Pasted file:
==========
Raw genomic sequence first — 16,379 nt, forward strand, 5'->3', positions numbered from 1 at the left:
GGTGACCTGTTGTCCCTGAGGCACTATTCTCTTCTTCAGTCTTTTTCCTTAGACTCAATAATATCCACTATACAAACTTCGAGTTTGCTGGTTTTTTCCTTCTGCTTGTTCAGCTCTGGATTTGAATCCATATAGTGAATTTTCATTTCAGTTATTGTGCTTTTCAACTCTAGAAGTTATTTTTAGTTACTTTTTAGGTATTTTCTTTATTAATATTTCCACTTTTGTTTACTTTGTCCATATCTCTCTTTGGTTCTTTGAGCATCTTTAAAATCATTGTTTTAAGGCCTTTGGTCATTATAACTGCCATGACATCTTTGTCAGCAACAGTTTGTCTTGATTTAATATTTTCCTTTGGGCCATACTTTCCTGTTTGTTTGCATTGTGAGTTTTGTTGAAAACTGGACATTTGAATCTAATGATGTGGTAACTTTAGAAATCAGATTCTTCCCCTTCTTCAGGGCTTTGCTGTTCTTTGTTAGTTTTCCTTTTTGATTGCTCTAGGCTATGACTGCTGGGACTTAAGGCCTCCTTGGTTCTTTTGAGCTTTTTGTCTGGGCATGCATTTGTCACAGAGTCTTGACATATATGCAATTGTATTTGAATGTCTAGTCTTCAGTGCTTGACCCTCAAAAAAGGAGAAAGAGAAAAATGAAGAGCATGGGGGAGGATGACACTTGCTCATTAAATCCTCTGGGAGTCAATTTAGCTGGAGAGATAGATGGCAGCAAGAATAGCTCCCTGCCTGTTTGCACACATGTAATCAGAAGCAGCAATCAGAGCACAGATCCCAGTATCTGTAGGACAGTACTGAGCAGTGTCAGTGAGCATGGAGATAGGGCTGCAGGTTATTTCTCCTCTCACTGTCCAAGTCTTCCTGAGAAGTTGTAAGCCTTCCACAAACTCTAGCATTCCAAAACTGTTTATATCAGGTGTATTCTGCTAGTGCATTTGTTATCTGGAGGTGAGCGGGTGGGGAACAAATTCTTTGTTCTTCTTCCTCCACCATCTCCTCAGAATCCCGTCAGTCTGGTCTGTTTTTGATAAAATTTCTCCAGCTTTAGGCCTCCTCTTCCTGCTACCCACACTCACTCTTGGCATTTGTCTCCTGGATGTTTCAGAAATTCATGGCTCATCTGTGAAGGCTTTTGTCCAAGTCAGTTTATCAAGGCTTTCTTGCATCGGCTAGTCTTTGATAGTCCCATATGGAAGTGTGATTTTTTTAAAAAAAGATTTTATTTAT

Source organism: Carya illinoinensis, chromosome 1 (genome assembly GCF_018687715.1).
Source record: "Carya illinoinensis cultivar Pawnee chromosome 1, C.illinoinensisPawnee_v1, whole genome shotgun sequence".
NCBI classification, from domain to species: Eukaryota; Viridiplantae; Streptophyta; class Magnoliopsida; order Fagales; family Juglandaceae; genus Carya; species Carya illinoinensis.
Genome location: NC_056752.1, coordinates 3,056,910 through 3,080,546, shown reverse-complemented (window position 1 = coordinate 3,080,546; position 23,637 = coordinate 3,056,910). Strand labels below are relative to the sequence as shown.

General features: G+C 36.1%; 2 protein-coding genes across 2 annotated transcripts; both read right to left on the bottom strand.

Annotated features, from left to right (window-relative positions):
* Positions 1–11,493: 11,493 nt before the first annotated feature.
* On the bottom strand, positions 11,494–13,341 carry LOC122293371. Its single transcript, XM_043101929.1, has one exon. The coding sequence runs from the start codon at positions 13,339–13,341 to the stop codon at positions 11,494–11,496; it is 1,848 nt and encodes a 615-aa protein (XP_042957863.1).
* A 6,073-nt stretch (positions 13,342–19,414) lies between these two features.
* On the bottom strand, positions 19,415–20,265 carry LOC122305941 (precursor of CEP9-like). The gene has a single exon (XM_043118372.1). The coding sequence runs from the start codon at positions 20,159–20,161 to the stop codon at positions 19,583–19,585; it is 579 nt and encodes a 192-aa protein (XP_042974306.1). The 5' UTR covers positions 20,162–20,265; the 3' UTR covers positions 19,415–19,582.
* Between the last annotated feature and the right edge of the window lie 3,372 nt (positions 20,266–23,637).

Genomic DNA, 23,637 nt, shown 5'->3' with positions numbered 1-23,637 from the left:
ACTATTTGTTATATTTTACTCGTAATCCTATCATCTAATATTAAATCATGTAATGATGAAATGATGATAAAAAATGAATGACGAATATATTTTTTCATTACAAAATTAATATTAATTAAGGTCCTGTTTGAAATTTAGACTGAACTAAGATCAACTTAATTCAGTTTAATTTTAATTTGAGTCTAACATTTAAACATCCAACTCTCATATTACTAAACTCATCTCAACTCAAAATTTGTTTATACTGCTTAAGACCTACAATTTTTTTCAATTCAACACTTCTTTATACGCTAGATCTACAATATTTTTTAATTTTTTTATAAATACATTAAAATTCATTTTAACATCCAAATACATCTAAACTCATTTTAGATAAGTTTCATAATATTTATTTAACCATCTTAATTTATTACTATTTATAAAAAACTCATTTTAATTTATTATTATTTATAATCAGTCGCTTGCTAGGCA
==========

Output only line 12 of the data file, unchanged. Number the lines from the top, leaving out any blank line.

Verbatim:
* On the bottom strand, positions 19,415–20,265 carry LOC122305941 (precursor of CEP9-like). The gene has a single exon (XM_043118372.1). The coding sequence runs from the start codon at positions 20,159–20,161 to the stop codon at positions 19,583–19,585; it is 579 nt and encodes a 192-aa protein (XP_042974306.1). The 5' UTR covers positions 20,162–20,265; the 3' UTR covers positions 19,415–19,582.